Now a major motion picture from Relativity Media.
A burnout at 35, months behind on his book, low on cash, and something of a loser, Eddie Spinola could use a shot in the arm. One day he randomly runs into Vernon, his ex-wife’s brother, and his ex-dealer. Now employed by a shadowy pharmaceutical company, Vernon has something that might help: a new designer drug that stimulates brain function.
One pill and Eddie is hooked. His book is finished within days; he learns and synthesizes information at a frightening rate; and he can go a long time without sleep or food. Naturally, he begins to play the stock market. But when Vernon turns up dead, Eddie makes off with the only stash of the drug in existence. Then come the side effects: black-outs, blinding headaches, and violent outbursts he can’t seem to remember.
Alan Glynn’s Limitless is a high-concept thriller for this Adderall age, and a haunting meditation on the allure and the curse of human potential.
©2001 Alan Glynn (P)2011 Macmillan Audio
"Alan Glynn has created enough twists and thrills to keep readers up late—even without resorting to illegal and dangerous substances." (The New York Times Book Review)
"A compulsive chemical thriller." (San Francisco Chronicle)
Blind listener reading everything, especially mystery/thrillers and sf&f. Restricted to audio so picky where credits spent. #BooksRule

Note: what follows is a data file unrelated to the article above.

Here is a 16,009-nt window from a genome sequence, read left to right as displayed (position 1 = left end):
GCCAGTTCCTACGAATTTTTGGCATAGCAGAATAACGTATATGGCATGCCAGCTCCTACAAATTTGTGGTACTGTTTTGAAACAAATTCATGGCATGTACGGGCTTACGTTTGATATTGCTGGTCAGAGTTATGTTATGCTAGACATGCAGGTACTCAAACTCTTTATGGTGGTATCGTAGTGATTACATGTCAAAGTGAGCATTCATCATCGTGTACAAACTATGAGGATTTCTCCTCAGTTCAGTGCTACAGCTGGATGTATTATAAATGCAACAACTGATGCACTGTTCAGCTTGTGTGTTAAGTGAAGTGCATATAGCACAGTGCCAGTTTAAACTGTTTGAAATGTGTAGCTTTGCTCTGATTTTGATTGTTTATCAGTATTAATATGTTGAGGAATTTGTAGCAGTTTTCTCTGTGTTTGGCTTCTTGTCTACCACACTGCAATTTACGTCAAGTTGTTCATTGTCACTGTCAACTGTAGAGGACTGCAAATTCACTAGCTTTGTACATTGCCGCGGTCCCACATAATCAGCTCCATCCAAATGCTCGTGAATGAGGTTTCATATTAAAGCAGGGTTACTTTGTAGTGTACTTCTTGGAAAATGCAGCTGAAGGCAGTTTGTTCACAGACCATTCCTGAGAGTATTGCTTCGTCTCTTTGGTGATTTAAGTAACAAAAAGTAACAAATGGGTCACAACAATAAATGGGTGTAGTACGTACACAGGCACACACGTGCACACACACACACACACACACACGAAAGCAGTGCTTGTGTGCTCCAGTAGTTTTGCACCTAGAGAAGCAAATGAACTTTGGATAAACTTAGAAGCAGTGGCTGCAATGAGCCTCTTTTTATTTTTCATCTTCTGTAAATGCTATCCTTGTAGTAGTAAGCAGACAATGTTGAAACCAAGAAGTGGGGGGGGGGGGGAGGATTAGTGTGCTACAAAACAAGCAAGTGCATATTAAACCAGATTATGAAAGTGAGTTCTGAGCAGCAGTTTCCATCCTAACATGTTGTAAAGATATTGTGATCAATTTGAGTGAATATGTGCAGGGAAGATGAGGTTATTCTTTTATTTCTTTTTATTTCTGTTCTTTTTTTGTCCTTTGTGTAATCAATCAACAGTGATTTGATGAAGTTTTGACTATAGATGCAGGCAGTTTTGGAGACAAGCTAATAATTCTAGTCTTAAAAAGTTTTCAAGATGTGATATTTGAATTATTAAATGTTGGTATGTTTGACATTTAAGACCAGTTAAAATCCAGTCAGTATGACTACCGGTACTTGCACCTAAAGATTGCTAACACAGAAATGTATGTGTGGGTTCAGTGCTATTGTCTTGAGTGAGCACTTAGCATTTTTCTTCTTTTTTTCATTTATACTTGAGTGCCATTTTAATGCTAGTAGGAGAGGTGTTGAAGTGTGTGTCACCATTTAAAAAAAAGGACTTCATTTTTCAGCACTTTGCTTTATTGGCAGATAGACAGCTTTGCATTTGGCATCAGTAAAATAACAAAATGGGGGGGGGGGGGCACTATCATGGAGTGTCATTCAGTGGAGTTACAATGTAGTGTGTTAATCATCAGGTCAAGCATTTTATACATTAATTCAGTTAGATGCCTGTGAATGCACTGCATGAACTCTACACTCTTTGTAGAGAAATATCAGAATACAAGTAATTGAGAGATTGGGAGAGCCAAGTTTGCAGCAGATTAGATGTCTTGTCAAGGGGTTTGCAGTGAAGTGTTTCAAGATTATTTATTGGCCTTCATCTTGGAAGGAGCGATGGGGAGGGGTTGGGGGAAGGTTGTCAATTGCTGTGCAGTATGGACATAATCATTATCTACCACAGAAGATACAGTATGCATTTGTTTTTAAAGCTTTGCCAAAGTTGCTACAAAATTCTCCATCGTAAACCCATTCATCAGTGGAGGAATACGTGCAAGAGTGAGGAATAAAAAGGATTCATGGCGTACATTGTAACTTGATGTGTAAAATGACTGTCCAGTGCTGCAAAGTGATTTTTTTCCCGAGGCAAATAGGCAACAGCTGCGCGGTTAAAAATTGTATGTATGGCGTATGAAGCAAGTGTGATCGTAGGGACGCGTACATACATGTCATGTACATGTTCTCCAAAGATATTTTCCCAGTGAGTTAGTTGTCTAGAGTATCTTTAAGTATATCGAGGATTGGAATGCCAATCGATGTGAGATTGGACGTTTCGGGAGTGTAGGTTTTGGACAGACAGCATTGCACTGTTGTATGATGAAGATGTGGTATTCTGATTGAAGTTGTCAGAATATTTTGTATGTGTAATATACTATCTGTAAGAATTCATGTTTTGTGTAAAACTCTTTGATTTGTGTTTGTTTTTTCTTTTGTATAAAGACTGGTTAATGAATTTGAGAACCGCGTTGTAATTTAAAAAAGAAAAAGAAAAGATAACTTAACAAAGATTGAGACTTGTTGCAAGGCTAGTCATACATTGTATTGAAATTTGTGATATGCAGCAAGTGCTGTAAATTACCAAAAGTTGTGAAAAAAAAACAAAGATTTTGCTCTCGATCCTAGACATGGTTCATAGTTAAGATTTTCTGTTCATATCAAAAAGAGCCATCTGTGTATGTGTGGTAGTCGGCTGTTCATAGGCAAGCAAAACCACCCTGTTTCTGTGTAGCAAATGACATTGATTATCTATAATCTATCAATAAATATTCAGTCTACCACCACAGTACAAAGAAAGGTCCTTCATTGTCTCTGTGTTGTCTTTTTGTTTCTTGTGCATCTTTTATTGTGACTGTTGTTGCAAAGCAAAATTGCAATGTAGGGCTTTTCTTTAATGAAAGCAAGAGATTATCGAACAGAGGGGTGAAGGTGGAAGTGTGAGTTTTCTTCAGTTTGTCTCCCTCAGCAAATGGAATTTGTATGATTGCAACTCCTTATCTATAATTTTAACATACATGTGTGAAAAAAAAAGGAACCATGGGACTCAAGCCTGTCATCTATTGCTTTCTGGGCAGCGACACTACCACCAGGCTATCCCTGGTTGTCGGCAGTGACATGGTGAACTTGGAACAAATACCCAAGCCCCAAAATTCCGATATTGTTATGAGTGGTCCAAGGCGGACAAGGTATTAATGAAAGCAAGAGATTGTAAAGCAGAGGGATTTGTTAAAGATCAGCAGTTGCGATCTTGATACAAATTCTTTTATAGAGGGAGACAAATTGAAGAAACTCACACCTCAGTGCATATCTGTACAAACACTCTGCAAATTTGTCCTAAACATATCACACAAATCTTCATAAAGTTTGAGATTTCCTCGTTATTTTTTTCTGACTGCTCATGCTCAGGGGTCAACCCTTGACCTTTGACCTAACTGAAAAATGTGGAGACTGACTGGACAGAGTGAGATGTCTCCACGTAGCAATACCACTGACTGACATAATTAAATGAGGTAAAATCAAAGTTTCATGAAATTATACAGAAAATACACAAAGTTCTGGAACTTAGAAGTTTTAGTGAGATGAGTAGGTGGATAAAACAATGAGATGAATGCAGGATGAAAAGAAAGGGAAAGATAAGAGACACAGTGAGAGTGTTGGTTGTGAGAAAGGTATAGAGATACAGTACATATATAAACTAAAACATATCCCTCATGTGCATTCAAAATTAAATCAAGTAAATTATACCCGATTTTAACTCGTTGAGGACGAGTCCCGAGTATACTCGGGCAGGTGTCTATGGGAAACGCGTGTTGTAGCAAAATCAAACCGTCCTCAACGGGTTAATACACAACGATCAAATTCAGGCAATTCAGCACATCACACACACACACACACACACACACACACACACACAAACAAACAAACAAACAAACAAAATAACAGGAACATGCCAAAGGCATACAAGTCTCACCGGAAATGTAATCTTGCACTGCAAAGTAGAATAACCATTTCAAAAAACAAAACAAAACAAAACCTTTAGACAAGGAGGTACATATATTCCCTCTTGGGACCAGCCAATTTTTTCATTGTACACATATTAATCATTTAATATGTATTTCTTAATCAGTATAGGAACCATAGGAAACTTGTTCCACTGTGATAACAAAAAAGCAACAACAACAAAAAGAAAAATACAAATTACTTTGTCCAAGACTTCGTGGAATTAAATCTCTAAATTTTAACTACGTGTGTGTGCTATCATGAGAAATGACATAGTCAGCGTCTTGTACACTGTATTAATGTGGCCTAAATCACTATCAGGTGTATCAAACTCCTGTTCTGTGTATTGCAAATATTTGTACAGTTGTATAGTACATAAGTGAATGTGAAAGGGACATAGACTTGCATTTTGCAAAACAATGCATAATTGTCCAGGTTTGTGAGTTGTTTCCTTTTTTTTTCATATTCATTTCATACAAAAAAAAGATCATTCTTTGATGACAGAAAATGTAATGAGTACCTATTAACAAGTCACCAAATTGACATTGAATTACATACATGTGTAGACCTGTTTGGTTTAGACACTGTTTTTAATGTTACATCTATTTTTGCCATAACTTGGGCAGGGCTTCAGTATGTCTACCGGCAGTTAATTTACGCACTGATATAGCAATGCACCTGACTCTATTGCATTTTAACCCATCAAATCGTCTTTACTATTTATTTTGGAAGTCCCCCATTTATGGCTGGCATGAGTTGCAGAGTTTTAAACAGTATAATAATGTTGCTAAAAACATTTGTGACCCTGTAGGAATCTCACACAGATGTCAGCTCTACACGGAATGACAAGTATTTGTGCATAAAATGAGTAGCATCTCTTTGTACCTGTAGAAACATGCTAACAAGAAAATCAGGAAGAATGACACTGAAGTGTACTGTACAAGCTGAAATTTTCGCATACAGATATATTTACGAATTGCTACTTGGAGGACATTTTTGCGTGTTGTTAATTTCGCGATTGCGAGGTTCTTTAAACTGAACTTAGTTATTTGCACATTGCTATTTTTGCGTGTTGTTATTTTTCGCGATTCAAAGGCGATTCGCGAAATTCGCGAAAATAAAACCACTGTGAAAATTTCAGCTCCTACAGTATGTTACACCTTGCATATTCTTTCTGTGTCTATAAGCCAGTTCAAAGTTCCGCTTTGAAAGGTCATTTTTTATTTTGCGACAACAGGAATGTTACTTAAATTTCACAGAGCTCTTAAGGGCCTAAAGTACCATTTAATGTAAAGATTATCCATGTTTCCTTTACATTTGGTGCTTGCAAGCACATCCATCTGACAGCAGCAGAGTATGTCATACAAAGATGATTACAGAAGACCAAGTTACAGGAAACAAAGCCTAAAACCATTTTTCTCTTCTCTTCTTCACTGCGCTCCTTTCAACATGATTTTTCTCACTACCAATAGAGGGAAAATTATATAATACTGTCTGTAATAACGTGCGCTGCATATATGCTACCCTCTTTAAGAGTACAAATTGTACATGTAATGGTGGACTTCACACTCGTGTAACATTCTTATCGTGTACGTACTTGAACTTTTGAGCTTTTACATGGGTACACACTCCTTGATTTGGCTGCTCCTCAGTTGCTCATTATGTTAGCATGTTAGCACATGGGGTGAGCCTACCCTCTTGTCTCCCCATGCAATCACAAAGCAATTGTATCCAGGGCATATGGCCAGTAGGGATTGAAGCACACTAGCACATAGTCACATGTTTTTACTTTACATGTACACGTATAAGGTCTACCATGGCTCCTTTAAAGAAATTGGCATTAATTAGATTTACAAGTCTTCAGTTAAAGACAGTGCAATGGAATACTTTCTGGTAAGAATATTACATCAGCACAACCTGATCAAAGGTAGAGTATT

This was a decent enough easy read, but not the action or pace I expected after reading the reviews... Better than average, and deserves a 3.5 star rating, but don't get half star options in the rating system, and it's notquite good enough for a 4... The story concept was fascinating, but never really explored it the way that would have heightened its appeal... At times it moved slowly, and kept going from idea to idea w/o really digging into them... Maybe related to the aspects of the drug and its effects... A lil mirroring perhap??? I bought the book bc I'm enjoying the new tv series, but the book falls short of the tv series appeal... The narration did make the book better than it would have been otherwise... I'm disappointed mainly bc I expected more which could be me more than the book... That being said this isn't a book full of thrills as the reader might expect... More thoughtful introspection and window into flaws of the main character, than a romping adventure thriller... Woulda preferred a better read for the credit, but worth it all the same... Intrigue is maintained, but more for the fact that you keep expecting it ramp up as hints it will do, but stays a bit vanilla in the end...
I loved watching the movie and TV series, however, the language was much better in those forms.
I was disappointed that an author would need to use weak language to sully a story. I haven't finished it and will not because it is offensive to me.
With the book, movie, and tv shows. I think reading the book once will suffice.
If I tell you, would you still read it?
Eddie Spinola of course.
It was exciting to hear the abilities what MDT-48 allowed for the users to have.
If you watched the movie and deciding on reading the book...the endings are different so don't worry.
Learned to walk & speak normally after the hit & run accident. Then, narrated "The Rational Male" (115,000 words ) written by Rollo Tomassi
Listen with confidence! Excellent performance much like the paste 25% of The Rational Male audiobook by Rollo Tomassi